August 1, 2009

More Testing For E. Coli In Beef

Doubling efforts to keep a deadly strain of E. coli out of meat sold to consumers, the Department of Agriculture said Friday that it would begin testing cuts used for ground beef regularly.

The USDA's Food Safety Inspection Service (FSIS) said it was working to develop mandatory standards to be enforced by inspectors for growing, harvesting, and processing fruits and vegetables, which goes above and beyond anything the department has ever done.

New instructions for its personnel will be issued by the FSIS for inspection, sampling and other measures to reduce E. coli O157:H7 in beef.

This announcement was an indication that the government is actively working to completely renovate the food safety system.

Thursday, the House of Representatives passed a bill to fortify the FDA's oversight of food safety by increasing its authority and mandating stricter and more frequent inspections. The Senate will likely to take up similar legislation in the fall.

There are approximately 76 million people who become sick with food-borne illness every year in the U.S. and according to the U.S. Centers for Disease Control and Prevention, 5,000 of those people die.

"The actions we are taking today will result in safer food in our country, which means healthier children and less costly healthcare," Agriculture Secretary Tom Vilsack said.

Food poisoning caused by E. coli is typically associated with eating unwashed vegetables and meat contaminated post-slaughter. O157:H7 is particularly notorious for causing serious and even life-threatening complications. This strain causes diarrhea and dehydration in people and can be fatal, especially to young children, the elderly or the immunocompromised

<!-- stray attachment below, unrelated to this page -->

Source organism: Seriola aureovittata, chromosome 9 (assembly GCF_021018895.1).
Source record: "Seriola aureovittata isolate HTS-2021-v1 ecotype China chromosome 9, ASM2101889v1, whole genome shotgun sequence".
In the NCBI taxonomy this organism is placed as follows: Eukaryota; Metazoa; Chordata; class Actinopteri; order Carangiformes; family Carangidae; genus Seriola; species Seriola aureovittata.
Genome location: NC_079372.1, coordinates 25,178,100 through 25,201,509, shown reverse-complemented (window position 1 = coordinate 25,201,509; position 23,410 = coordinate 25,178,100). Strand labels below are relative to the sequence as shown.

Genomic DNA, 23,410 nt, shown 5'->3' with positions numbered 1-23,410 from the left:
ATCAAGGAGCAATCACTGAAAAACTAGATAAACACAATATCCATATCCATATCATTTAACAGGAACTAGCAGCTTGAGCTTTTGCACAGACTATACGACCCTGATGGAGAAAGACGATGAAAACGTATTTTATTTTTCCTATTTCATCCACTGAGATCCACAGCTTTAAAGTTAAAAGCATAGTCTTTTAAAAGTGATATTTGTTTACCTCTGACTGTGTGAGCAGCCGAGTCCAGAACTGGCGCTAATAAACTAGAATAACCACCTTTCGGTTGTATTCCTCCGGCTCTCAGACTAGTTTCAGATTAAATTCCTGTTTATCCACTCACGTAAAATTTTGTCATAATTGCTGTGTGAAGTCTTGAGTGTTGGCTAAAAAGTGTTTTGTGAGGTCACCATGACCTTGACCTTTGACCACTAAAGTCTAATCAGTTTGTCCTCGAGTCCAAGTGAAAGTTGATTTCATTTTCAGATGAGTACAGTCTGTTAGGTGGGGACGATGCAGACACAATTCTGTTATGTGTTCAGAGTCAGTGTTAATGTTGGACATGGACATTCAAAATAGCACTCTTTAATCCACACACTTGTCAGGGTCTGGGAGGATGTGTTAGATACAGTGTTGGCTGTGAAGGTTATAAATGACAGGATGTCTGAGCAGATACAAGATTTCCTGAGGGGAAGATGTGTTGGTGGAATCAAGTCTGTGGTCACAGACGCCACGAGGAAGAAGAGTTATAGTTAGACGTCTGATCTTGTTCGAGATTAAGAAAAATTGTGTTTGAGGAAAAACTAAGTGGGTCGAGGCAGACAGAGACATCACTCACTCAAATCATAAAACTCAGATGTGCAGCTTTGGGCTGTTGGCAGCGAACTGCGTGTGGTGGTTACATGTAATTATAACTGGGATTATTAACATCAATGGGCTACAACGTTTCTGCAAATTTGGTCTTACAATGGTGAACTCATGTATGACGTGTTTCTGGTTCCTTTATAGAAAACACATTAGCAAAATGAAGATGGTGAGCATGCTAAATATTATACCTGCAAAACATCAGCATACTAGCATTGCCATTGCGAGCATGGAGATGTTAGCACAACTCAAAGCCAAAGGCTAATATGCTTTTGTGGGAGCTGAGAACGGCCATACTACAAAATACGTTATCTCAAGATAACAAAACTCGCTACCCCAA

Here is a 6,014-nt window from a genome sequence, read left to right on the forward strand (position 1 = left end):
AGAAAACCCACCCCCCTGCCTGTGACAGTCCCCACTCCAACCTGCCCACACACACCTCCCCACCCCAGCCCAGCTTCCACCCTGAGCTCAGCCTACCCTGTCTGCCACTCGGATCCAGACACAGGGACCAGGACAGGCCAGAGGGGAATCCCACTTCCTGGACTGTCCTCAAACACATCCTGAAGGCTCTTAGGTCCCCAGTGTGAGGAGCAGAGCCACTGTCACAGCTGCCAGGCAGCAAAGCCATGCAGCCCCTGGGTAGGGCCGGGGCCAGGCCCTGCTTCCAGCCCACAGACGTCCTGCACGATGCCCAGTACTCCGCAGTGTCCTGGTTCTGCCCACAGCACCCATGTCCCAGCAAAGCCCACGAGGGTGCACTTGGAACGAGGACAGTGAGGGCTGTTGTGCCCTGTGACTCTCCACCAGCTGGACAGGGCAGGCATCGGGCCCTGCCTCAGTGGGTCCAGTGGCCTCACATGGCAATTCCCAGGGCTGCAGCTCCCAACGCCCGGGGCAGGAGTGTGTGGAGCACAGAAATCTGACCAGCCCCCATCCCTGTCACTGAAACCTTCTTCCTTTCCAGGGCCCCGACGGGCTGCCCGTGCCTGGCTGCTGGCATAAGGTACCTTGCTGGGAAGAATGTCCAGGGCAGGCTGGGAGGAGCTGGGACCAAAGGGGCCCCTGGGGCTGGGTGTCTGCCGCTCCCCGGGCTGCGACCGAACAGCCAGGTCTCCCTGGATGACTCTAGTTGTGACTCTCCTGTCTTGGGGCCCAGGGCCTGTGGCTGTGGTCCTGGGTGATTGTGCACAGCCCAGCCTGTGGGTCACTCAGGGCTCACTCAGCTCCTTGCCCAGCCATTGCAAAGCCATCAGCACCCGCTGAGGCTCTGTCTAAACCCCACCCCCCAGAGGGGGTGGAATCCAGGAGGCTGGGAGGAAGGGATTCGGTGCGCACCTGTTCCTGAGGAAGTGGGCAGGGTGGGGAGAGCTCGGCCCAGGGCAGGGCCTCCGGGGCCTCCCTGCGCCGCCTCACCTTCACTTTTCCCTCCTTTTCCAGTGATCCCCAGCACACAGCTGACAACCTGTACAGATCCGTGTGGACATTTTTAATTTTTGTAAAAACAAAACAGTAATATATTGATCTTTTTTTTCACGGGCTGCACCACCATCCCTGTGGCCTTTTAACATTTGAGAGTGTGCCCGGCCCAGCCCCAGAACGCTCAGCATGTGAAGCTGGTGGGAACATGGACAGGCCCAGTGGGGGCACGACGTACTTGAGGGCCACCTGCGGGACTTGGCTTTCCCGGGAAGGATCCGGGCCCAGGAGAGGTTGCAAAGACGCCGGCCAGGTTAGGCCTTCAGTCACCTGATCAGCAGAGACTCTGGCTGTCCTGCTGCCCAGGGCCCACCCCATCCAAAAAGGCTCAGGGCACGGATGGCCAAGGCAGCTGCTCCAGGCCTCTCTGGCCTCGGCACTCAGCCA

The FDA separately issued guidelines for growers and producers in hopes of reducing or eliminating contamination vegetables such as leafy greens, tomatoes and melons.

They entail recommendations on how to prevent and minimize microbial contamination in tomatoes, melons and leafy greens while being grown and harvested through processing, shipping and consuming.

"We expect the guidelines we are putting out ... will be followed by enforceable standards," said FDA Commissioner Peggy Hamburg during a forum on food safety near the U.S. Capitol.

Health Secretary Kathleen Sebelius says that consumers are a key element to food safety.

"Use common sense. Start there," she said. She added that fresh fish must be refrigerated promptly, and produce should be washed before being eaten.

The USDA and FDA announcements came on the heels of measures proposed by a working committee put together by the Obama administration in order to up the ante in terms of food safety.

This month, stronger measures were proposed by the panel, headed by Vilsack and Kathleen Sebelius, to effectively curb salmonella and E. coli contamination in food.

A series of high-profile food poisoning cases involving lettuce, peppers, peanuts and spinach since 2006 have exposed issues in the U.S. food supply.

Consumer groups, lawmakers and the Obama administration have followed though in requiring an overhaul of the outdated food safety system and reforming the FDA.


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